A Tight Ship. An extravagant nature
Much of the extravagance of nature is what we incorrectly project from the Earth onto the universe. However, the Earth does display more than its share of extravagance: consider the one million species of beetles and the ~10^10 humans.
How does the Principle of Sufficient Reason speak to the one million species of beetles? Well, all those beetles do keep the entomologists busy, and there is nothing wrong with that. One might ask what would be a more proper number of species, but why not just suppose the more the merrier?
When it comes to humans, more is not always merrier. Much suffering may be attributed to overpopulation or at least to a too rapid growth of population. However, if we consider that the Earth and its inhabitants are one of a kind, it is more understandable that folks and beetle types would be dying to have their moment in the Sun, particularly if we are coming to the end of the moments. Our millennial population will be a matter of much deliberation.
One way to solve the population problem would be to have designed a bigger Earth. We do not know all the ins and outs of the Anthropic principle and how much leeway we are allowed in matters of design. This problem may be related to the problem of the monster group, which remains in abeyance. We have to continue to suppose that the Earth is the best of all possible worlds until we have firm evidence to the contrary. This, of course, does not mean that there is not room for continued human improvements, and improvisation. There will be plenty for us to think upon and work on over the course of our Millennium.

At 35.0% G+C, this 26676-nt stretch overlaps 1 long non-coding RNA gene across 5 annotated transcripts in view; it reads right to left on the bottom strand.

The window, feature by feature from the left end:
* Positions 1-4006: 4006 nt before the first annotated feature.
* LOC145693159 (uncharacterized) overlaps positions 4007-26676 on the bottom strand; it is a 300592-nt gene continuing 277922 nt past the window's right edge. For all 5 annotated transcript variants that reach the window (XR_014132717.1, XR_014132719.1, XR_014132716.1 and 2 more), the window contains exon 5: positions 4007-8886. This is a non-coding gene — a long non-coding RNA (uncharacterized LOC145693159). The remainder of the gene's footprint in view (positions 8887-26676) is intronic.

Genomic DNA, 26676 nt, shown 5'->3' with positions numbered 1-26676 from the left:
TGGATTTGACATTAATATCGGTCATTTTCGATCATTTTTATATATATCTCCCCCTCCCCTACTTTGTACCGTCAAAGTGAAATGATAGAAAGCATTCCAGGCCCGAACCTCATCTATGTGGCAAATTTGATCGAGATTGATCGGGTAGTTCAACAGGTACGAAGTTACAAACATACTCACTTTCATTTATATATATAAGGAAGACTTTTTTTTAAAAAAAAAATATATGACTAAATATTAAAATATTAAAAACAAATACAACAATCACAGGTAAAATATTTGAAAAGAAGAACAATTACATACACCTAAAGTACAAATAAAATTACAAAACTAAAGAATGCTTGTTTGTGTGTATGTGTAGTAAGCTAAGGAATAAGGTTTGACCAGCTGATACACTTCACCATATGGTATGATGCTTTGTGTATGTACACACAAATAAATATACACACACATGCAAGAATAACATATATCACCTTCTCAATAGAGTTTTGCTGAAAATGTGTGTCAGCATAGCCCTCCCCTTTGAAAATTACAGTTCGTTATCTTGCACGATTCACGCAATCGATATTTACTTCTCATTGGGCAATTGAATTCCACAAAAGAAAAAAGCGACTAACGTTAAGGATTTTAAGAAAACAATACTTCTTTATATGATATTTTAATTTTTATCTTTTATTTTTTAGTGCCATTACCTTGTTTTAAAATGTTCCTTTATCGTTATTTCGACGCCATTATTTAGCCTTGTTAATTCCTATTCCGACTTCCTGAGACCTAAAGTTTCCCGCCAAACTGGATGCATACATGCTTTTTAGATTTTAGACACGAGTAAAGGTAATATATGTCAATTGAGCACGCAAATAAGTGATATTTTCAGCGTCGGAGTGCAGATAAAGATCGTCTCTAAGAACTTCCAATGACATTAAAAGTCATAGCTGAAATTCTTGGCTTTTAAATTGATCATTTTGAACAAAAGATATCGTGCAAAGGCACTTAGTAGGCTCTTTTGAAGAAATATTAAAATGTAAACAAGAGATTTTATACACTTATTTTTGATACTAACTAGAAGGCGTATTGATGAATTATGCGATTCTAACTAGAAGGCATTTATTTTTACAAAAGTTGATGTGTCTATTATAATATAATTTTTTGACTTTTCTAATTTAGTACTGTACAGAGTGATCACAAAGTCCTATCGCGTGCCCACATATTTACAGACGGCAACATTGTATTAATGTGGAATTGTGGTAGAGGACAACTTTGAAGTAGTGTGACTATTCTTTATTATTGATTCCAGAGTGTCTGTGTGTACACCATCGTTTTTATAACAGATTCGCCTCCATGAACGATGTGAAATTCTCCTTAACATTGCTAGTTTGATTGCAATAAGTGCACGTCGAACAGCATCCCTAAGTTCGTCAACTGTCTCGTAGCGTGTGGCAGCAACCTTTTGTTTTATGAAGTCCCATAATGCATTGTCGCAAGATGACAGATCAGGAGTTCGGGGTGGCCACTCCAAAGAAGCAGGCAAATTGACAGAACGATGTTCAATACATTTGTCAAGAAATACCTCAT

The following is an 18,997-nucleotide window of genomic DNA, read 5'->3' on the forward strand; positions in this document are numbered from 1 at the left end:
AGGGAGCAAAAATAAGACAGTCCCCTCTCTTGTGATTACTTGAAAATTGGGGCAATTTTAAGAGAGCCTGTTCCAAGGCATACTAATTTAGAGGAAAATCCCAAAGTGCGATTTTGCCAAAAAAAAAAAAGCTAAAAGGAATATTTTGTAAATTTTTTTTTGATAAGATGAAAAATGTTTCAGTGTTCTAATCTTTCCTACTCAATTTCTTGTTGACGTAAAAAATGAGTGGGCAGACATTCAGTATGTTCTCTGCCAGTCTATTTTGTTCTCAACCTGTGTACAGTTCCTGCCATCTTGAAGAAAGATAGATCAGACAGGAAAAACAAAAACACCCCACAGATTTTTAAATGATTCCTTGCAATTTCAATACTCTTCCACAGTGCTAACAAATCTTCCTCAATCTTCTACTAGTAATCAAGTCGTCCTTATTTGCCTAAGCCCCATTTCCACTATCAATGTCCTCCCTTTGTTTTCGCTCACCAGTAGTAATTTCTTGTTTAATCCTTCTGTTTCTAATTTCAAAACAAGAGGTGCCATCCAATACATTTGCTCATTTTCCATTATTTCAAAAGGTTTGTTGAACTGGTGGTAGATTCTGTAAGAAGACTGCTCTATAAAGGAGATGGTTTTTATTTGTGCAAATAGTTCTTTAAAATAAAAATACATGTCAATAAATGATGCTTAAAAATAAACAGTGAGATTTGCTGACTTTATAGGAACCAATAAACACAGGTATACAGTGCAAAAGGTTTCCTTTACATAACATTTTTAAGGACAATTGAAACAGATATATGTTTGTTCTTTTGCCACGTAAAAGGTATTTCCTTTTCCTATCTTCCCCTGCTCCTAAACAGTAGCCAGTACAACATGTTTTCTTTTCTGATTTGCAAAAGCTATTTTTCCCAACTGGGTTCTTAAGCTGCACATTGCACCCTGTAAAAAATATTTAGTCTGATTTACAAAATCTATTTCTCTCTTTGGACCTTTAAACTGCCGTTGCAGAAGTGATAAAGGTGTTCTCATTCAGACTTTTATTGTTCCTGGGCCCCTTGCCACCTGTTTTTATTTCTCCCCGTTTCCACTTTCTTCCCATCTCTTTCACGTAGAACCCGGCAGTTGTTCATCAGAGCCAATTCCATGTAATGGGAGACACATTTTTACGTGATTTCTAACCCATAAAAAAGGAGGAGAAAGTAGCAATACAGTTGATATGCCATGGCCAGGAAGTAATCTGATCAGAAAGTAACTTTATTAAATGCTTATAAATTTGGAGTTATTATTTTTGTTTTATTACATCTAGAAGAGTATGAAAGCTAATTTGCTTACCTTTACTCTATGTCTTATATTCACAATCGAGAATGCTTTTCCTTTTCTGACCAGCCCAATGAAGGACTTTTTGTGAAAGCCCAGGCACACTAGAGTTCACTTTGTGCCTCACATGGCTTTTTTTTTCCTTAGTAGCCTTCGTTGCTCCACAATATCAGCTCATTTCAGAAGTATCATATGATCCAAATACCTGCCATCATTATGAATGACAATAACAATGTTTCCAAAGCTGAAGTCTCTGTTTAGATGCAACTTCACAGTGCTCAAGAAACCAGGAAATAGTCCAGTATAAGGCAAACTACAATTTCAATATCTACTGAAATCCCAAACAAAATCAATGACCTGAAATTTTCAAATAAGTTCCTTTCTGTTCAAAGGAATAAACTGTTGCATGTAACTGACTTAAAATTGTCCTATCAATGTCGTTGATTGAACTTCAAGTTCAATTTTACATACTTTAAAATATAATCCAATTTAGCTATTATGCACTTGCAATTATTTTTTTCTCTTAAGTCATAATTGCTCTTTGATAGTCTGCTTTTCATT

But let us return briefly to the beetles. To what do we ascribe their extravagance of morphology if not directly to evolution? First of all, evolution’s explanatory power has been vastly overrated due to the virtually unrestrained wishful thinking of the evolutionists. Evolution explains the world simply because it must. An idealist may appeal to an ideal, virtual evolution, or simply to the very idea of evolution. Evolutionists and entomologists do much of the work in the teleological matrix. The collective spirit of the beetles themselves in conjunction with a creative Nature should not be left out of consideration. There are plenty of smarts at the top and in eternity for Nature to fill its many niches without having to chain God to the drafting board or trying to teach virtual atoms to jump through metabolic hoops.
There is good reason to suppose that nature can employ fractal design from the top down, and that this strategy could be employed on the biological front as well, thus the extravagance of nature. God could use a fractal CAD/CAM computer instead of a drafting board. This is in a manner of speaking. I believe in the immateriality of Pentium chips, but what supersedes computing on the cosmic level in the teleological matrix is still well beyond our comprehension. Suffice it to say, what transpires is more holistic than digital. We may also rest assured that none of the extravagance is wasted.
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